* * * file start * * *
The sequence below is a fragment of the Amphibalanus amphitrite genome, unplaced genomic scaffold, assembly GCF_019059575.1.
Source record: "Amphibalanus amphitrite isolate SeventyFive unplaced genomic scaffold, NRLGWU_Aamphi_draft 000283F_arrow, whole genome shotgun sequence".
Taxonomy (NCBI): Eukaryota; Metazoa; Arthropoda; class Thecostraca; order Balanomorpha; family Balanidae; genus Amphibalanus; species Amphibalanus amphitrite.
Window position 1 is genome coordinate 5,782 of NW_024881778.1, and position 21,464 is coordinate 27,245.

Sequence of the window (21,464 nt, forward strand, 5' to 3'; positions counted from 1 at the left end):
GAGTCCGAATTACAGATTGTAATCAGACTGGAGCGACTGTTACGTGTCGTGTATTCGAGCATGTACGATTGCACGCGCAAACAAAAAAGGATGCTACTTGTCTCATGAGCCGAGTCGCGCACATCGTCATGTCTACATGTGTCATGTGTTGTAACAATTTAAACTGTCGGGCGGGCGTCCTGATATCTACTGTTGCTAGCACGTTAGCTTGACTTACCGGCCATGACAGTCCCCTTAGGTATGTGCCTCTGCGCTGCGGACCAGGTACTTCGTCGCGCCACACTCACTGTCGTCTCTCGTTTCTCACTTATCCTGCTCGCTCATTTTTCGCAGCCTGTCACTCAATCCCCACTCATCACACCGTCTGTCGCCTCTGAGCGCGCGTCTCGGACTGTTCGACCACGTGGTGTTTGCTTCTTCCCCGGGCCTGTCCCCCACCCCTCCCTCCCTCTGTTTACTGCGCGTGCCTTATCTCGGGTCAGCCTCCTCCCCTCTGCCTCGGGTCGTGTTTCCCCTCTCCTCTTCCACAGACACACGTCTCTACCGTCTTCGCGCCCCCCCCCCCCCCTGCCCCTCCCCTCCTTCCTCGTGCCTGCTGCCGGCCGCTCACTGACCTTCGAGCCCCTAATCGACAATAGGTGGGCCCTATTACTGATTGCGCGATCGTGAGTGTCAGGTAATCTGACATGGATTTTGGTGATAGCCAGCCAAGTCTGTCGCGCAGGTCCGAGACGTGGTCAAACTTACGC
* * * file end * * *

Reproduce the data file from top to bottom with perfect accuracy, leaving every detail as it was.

The sequence below is a fragment of the Amphibalanus amphitrite genome, unplaced genomic scaffold, assembly GCF_019059575.1.
Source record: "Amphibalanus amphitrite isolate SeventyFive unplaced genomic scaffold, NRLGWU_Aamphi_draft 000283F_arrow, whole genome shotgun sequence".
Taxonomy (NCBI): Eukaryota; Metazoa; Arthropoda; class Thecostraca; order Balanomorpha; family Balanidae; genus Amphibalanus; species Amphibalanus amphitrite.
Window position 1 is genome coordinate 5,782 of NW_024881778.1, and position 21,464 is coordinate 27,245.

Sequence of the window (21,464 nt, forward strand, 5' to 3'; positions counted from 1 at the left end):
GAGTCCGAATTACAGATTGTAATCAGACTGGAGCGACTGTTACGTGTCGTGTATTCGAGCATGTACGATTGCACGCGCAAACAAAAAAGGATGCTACTTGTCTCATGAGCCGAGTCGCGCACATCGTCATGTCTACATGTGTCATGTGTTGTAACAATTTAAACTGTCGGGCGGGCGTCCTGATATCTACTGTTGCTAGCACGTTAGCTTGACTTACCGGCCATGACAGTCCCCTTAGGTATGTGCCTCTGCGCTGCGGACCAGGTACTTCGTCGCGCCACACTCACTGTCGTCTCTCGTTTCTCACTTATCCTGCTCGCTCATTTTTCGCAGCCTGTCACTCAATCCCCACTCATCACACCGTCTGTCGCCTCTGAGCGCGCGTCTCGGACTGTTCGACCACGTGGTGTTTGCTTCTTCCCCGGGCCTGTCCCCCACCCCTCCCTCCCTCTGTTTACTGCGCGTGCCTTATCTCGGGTCAGCCTCCTCCCCTCTGCCTCGGGTCGTGTTTCCCCTCTCCTCTTCCACAGACACACGTCTCTACCGTCTTCGCGCCCCCCCCCCCCCCTGCCCCTCCCCTCCTTCCTCGTGCCTGCTGCCGGCCGCTCACTGACCTTCGAGCCCCTAATCGACAATAGGTGGGCCCTATTACTGATTGCGCGATCGTGAGTGTCAGGTAATCTGACATGGATTTTGGTGATAGCCAGCCAAGTCTGTCGCGCAGGTCCGAGACGTGGTCAAACTTACGC